THE extent of glyphosate resistance in both ryegrass and sow thistle is much higher in the northern cropping region of New South Wales and Queensland than in other regions of NSW, according to a recent weeds survey.
Presenting the findings at the Grains Research and Development Corporation (GRDC) Grains Research Update in Goondiwindi, Queensland, Charles Sturt University (CSU) researcher, John Broster, Wagga Wagga, said glyphosate resistance was more prevalent in the north, especially in the Liverpool Plains region.
However, Dr Broster said the good news was that the level of resistance in ryegrass to group A fop, group B and group D herbicides was much lower in that area than in the remainder of NSW.
The first-time survey of the region was conducted prior to harvest in October and November 2016 by CSU and Queensland Department of Agriculture and Fisheries.
Samples were collected of a number of weed species including ryegrass, wild oats, barley grass, brome grass, wild radish, Indian hedge mustard African turnip weed, wild turnip and wild radish. Other weed species were collected when present in significant numbers.
A total of 427 paddocks were visited, 244 in NSW and 183 in Queensland.
The ryegrass samples were screened to eight different herbicide groups with resistant populations found to six of these (Table 1).
Dr Broster said the ability of much of the northern region to grow both winter and summer crops, combined with the use of fallow in the off‐season, placed high selection pressure on the herbicides used in the fallow phase.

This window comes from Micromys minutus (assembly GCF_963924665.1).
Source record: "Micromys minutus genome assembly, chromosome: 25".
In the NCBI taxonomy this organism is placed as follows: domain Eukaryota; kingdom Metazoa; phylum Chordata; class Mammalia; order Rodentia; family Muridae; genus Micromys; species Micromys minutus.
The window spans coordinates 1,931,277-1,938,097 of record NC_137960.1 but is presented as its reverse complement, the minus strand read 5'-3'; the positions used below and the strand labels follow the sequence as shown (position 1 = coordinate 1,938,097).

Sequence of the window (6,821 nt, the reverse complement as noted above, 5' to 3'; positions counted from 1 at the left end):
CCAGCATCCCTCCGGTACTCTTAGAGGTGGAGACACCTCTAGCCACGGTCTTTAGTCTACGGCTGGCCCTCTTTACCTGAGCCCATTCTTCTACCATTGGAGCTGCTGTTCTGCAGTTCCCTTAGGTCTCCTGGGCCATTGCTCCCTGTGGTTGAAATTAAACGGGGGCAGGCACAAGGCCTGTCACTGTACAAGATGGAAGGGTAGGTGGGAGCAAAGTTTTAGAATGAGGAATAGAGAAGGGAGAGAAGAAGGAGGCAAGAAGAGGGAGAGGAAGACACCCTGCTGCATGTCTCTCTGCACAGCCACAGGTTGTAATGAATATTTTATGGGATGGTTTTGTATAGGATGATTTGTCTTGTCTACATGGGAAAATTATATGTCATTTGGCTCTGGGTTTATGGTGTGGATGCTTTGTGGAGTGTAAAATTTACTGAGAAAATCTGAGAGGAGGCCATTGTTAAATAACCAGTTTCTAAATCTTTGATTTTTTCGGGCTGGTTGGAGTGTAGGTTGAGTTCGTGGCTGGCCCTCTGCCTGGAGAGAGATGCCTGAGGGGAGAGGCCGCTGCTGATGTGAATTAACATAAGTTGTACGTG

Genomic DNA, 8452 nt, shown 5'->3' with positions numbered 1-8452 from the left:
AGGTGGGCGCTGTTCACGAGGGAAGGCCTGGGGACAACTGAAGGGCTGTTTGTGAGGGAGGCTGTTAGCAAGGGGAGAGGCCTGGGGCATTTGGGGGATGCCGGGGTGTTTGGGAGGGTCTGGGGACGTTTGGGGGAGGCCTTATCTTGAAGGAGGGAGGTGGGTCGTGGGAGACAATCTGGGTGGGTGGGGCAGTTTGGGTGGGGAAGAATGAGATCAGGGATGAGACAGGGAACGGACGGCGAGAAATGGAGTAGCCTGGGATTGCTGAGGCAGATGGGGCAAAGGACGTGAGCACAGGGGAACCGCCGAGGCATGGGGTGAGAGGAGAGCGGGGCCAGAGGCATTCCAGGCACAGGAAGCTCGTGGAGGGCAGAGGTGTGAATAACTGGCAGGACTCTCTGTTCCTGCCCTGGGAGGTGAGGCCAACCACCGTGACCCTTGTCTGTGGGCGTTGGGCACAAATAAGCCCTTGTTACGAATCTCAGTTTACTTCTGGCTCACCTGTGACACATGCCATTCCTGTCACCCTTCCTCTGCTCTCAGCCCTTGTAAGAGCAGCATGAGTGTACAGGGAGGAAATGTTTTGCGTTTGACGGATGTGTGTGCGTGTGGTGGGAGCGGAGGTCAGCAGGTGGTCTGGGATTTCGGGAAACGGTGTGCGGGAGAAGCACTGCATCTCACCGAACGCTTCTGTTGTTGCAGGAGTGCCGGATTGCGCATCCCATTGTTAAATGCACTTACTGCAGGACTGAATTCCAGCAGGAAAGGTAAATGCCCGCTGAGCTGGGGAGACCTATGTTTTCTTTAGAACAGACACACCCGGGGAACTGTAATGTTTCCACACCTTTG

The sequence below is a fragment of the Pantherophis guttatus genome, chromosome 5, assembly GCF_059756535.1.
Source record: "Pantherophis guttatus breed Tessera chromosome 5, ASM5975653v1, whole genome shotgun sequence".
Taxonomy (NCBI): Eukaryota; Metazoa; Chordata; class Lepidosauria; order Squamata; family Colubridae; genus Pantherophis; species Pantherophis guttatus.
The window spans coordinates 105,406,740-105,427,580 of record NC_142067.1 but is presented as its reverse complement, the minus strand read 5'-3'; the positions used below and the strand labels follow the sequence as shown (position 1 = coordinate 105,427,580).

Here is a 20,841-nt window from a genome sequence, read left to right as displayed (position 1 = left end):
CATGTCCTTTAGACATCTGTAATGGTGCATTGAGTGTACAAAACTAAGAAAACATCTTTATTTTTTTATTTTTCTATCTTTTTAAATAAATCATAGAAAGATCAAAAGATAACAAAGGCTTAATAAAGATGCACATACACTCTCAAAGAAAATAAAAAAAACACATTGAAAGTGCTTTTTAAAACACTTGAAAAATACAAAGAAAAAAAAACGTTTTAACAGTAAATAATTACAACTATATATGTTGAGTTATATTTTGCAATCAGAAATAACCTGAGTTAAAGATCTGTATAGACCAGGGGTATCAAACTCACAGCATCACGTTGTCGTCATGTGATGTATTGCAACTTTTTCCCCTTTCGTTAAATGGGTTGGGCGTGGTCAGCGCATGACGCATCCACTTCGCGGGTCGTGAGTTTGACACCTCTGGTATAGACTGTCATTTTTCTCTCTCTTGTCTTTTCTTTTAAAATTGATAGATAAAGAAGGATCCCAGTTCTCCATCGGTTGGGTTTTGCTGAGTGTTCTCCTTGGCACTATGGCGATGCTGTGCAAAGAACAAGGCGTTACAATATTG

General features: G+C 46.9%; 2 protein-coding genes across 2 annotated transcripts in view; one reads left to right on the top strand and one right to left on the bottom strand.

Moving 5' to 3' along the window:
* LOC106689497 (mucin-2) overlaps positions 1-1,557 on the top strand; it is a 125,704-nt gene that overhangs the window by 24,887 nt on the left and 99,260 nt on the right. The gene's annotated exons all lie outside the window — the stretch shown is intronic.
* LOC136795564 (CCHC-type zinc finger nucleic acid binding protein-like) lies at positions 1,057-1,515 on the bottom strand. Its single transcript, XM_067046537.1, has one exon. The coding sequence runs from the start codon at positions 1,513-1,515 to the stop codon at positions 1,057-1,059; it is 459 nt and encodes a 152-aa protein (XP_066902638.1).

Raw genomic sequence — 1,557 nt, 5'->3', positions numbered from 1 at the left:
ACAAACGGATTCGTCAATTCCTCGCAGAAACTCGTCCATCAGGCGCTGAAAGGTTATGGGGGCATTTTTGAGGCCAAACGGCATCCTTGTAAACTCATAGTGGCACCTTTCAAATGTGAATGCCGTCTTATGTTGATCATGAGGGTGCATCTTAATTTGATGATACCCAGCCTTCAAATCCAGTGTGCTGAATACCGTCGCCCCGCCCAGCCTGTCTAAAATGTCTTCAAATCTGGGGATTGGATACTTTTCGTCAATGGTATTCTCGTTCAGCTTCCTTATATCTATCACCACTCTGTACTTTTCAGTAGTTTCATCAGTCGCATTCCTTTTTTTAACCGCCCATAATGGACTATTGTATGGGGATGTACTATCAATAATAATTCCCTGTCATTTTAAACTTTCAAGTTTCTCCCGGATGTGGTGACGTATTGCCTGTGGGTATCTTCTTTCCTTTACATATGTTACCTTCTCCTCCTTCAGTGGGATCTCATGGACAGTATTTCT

He said with ryegrass present in the winter fallow in some of the region and mostly sprayed with glyphosate at that time the higher level of glyphosate resistant ryegrass populations was to be expected.
“The take home message is that glyphosate is our most important herbicide and resistance development should be considered whenever you use it. We have to maintain the ability to use that herbicide,” he said.
“We have to remember that every time we use herbicide we are selecting for herbicide resistance.”
The survey found the level of trifluralin resistance in ryegrass was much lower in the northern region than reported for the remainder of NSW and across Australia.
With sow thistle, so far 64 samples have been screened for resistance to glyphosate and 2,4‐D amine. Of these populations 27 per cent were classed as resistant or developing resistance to glyphosate with the highest survival rate for a population 65pc.
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